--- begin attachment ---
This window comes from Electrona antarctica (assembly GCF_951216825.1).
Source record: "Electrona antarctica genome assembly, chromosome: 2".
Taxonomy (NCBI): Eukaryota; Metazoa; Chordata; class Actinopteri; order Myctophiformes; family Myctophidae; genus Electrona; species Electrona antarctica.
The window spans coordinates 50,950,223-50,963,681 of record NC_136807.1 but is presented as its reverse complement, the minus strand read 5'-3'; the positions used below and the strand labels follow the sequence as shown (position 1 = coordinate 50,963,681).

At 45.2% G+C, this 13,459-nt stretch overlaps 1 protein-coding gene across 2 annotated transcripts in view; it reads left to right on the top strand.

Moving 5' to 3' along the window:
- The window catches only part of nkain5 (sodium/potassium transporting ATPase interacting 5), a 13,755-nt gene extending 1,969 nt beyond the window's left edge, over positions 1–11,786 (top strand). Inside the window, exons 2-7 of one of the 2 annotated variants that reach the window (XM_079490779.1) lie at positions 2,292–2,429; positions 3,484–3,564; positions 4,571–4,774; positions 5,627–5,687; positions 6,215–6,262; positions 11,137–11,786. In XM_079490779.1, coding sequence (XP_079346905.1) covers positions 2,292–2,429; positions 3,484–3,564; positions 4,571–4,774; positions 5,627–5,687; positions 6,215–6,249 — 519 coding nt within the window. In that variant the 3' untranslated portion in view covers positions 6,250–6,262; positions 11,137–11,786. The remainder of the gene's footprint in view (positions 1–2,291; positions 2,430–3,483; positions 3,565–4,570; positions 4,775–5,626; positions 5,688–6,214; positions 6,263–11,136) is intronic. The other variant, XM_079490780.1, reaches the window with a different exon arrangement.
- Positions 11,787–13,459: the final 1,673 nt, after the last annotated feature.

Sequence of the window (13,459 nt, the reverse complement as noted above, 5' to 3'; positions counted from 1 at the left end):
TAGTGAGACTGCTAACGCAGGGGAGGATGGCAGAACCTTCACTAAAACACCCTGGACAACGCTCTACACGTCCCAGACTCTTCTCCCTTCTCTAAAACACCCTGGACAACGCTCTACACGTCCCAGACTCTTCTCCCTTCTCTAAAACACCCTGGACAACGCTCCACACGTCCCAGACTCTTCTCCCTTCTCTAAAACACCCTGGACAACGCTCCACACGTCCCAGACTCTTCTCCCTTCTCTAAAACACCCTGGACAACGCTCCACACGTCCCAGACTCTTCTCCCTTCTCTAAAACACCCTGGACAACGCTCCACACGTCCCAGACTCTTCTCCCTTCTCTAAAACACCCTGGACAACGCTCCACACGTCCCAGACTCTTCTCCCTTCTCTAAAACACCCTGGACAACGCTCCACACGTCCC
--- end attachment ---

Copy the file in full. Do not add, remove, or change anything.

This window comes from Electrona antarctica (assembly GCF_951216825.1).
Source record: "Electrona antarctica genome assembly, chromosome: 2".
Taxonomy (NCBI): Eukaryota; Metazoa; Chordata; class Actinopteri; order Myctophiformes; family Myctophidae; genus Electrona; species Electrona antarctica.
The window spans coordinates 50,950,223-50,963,681 of record NC_136807.1 but is presented as its reverse complement, the minus strand read 5'-3'; the positions used below and the strand labels follow the sequence as shown (position 1 = coordinate 50,963,681).

At 45.2% G+C, this 13,459-nt stretch overlaps 1 protein-coding gene across 2 annotated transcripts in view; it reads left to right on the top strand.

Moving 5' to 3' along the window:
- The window catches only part of nkain5 (sodium/potassium transporting ATPase interacting 5), a 13,755-nt gene extending 1,969 nt beyond the window's left edge, over positions 1–11,786 (top strand). Inside the window, exons 2-7 of one of the 2 annotated variants that reach the window (XM_079490779.1) lie at positions 2,292–2,429; positions 3,484–3,564; positions 4,571–4,774; positions 5,627–5,687; positions 6,215–6,262; positions 11,137–11,786. In XM_079490779.1, coding sequence (XP_079346905.1) covers positions 2,292–2,429; positions 3,484–3,564; positions 4,571–4,774; positions 5,627–5,687; positions 6,215–6,249 — 519 coding nt within the window. In that variant the 3' untranslated portion in view covers positions 6,250–6,262; positions 11,137–11,786. The remainder of the gene's footprint in view (positions 1–2,291; positions 2,430–3,483; positions 3,565–4,570; positions 4,775–5,626; positions 5,688–6,214; positions 6,263–11,136) is intronic. The other variant, XM_079490780.1, reaches the window with a different exon arrangement.
- Positions 11,787–13,459: the final 1,673 nt, after the last annotated feature.

Sequence of the window (13,459 nt, the reverse complement as noted above, 5' to 3'; positions counted from 1 at the left end):
TAGTGAGACTGCTAACGCAGGGGAGGATGGCAGAACCTTCACTAAAACACCCTGGACAACGCTCTACACGTCCCAGACTCTTCTCCCTTCTCTAAAACACCCTGGACAACGCTCTACACGTCCCAGACTCTTCTCCCTTCTCTAAAACACCCTGGACAACGCTCCACACGTCCCAGACTCTTCTCCCTTCTCTAAAACACCCTGGACAACGCTCCACACGTCCCAGACTCTTCTCCCTTCTCTAAAACACCCTGGACAACGCTCCACACGTCCCAGACTCTTCTCCCTTCTCTAAAACACCCTGGACAACGCTCCACACGTCCCAGACTCTTCTCCCTTCTCTAAAACACCCTGGACAACGCTCCACACGTCCCAGACTCTTCTCCCTTCTCTAAAACACCCTGGACAACGCTCCACACGTCCC